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Targeted polymerase chain reaction-based expression of putative halitogenic bacteria and volatile sulphur compound analysis among halitosis patients at a tertiary hospital in Nigeria

  • Adeyinka Happy Adedapo
  • Bamidele Kolude
  • Hannah Odunola Dada-Adegbola
  • Jonathan Olujare Lawoyin
  • Henry Ademola AdeolaEmail author
Original Article


Halitosis (bad breath) can be a cause of anxiety, depression and psychosocial stress, with pathological changes in the oral microbiota playing an important role in its development. Despite its prevalence, studies on the microbiology of halitosis are rare in Nigeria. This study determines the presence of five putative periodontal pathogens viz: Actinobacillus actinomycetemcomitans, Fusobacterium nucleatum, Porphyromonas gingivalis, Prevotella intermedia and Treponema denticola on the tongue dorsa of halitosis and non-halitosis patients using a 16S rDNA-directed polymerase chain reaction assay. Furthermore, an association of these bacteria with oral malodour [as assessed by volatile sulphur compounds (VSC) measurements] with a portable sulphide monitor, the Halimeter (Interscan Corp, Chatsworth, California), was performed. The results showed that the prevalence of halitosis in this environment as defined by VSC level above 160 ppb is 14.9%. Halitosis is affected by gender with males having it more than the females. Males also tend to present more with self-reported complaints of halitosis than females. Age does not appear to contribute to the incidence of halitosis. Fusobacterium nucleatum, P. gingivalis, P. intermedia are responsible for increased production of VSCs in halitosis patients while A. actinomycetemcomitans and T. denticola appear to play no part in the production of VSCs. Evaluation of halitogenic bacteria and VSCs may potentially become a surrogate biomarker for monitoring halitosis. Targeted assessment of putative halitogenic bacteria may provide a rapid point-of-care diagnostic tool for halitosis.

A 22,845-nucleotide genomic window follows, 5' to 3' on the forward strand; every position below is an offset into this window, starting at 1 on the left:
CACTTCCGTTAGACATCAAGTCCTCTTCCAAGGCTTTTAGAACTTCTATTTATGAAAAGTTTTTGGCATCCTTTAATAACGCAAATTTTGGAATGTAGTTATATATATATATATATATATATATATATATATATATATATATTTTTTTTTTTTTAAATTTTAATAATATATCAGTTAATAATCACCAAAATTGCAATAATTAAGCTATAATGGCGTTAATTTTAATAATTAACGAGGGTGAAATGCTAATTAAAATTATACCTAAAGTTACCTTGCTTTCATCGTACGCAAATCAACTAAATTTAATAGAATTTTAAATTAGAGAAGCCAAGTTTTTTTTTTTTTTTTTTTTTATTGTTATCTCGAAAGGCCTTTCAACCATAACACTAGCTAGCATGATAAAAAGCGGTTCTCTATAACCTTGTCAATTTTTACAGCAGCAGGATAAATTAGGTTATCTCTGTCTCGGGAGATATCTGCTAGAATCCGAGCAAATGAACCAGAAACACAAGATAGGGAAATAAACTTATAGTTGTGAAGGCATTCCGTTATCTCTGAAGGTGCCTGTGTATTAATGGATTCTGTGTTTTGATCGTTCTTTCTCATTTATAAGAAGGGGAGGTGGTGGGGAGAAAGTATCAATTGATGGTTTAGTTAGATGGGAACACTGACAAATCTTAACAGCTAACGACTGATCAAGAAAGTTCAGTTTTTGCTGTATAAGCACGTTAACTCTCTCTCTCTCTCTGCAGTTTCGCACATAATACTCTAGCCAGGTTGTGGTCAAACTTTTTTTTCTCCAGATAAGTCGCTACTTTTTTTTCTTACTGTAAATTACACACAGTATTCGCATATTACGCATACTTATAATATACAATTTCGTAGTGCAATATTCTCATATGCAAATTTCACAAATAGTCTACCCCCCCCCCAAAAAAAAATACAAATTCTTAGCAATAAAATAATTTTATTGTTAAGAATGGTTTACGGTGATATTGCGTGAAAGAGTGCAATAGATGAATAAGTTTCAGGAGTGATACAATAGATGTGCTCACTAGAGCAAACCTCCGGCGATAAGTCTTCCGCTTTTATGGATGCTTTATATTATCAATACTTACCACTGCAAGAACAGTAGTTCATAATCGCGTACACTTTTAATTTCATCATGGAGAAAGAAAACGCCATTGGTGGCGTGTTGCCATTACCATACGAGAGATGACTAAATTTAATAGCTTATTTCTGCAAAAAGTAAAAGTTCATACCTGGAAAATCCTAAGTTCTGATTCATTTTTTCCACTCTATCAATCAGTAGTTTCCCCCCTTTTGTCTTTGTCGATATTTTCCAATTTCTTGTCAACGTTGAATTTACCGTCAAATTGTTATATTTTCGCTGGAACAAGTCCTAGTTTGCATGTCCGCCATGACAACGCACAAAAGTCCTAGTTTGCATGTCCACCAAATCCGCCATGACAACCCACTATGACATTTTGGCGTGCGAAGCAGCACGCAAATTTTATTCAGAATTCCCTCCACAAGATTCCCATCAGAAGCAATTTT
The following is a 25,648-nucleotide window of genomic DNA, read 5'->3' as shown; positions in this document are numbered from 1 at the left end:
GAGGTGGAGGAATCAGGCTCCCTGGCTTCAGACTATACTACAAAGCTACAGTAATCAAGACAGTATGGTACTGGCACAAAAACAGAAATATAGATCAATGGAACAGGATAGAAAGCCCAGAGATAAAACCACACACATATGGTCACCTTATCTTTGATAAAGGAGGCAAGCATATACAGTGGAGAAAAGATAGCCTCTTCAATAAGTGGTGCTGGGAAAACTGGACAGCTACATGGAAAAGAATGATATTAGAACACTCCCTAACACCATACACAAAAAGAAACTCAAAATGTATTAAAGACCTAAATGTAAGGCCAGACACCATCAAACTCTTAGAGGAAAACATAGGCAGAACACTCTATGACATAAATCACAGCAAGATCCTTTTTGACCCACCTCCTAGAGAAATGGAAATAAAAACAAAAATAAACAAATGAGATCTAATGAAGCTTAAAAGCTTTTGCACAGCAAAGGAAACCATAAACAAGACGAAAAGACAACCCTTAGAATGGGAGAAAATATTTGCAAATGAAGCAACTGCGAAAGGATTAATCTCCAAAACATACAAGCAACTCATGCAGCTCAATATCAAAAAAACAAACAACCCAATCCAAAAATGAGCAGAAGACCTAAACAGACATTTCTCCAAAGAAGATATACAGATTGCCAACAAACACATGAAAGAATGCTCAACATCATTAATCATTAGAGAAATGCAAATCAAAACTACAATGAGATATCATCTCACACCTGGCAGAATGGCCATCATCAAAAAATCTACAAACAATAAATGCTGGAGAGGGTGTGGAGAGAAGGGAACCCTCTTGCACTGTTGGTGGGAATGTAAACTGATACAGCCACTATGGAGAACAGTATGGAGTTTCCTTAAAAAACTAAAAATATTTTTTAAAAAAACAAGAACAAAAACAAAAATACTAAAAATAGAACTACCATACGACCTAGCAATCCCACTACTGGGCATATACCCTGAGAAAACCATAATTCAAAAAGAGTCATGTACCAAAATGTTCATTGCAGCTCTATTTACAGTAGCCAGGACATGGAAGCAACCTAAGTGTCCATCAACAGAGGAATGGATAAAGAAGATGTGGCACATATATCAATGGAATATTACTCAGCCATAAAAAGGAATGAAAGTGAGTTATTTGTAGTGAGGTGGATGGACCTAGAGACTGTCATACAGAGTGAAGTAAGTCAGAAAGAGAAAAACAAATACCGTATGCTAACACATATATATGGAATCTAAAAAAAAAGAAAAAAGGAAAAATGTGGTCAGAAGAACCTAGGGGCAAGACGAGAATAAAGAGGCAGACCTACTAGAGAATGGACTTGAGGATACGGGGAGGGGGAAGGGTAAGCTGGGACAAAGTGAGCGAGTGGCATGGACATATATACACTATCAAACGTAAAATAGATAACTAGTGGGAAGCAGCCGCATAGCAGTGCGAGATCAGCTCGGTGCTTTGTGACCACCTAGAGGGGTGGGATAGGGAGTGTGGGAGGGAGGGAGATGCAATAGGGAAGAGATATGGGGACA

Halitosis Halitogenic bacteria Volative sulphur compounds Halimeter Polymerase chain reaction 



HAA thanks the South African Medical Research Council (SAMRC) for a mid-career scientist and Self-initiated research grant; and the South African National Research Foundation (NRF) for incentive and research development grants for rated researchers.

Compliance with ethical standards

Conflict of interest

The authors declare that they have no conflict of interest.


No Funding.

Ethical approval

All procedures performed in studies involving human participants were in accordance with the ethical standards of the institutional research committee and with the 1964 Helsinki declaration and its later amendments or comparable ethical standards.

Informed consent

Informed consent was obtained from all individual participants included in the study.


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Copyright information

© The Society of The Nippon Dental University 2019

Authors and Affiliations

  1. 1.Department of Oral Pathology, College of MedicineUniversity of IbadanIbadanNigeria
  2. 2.Department of Medical Microbiology and Parasitology, College of MedicineUniversity of IbadanIbadanNigeria
  3. 3.Department of Oral and Maxillofacial Pathology, Faculty of DentistryUniversity of the Western Cape and Tygerberg HospitalCape TownSouth Africa
  4. 4.Division of Dermatology, Department of Medicine, Faculty of Health Sciences and Groote Schuur HospitalUniversity of Cape TownCape TownSouth Africa

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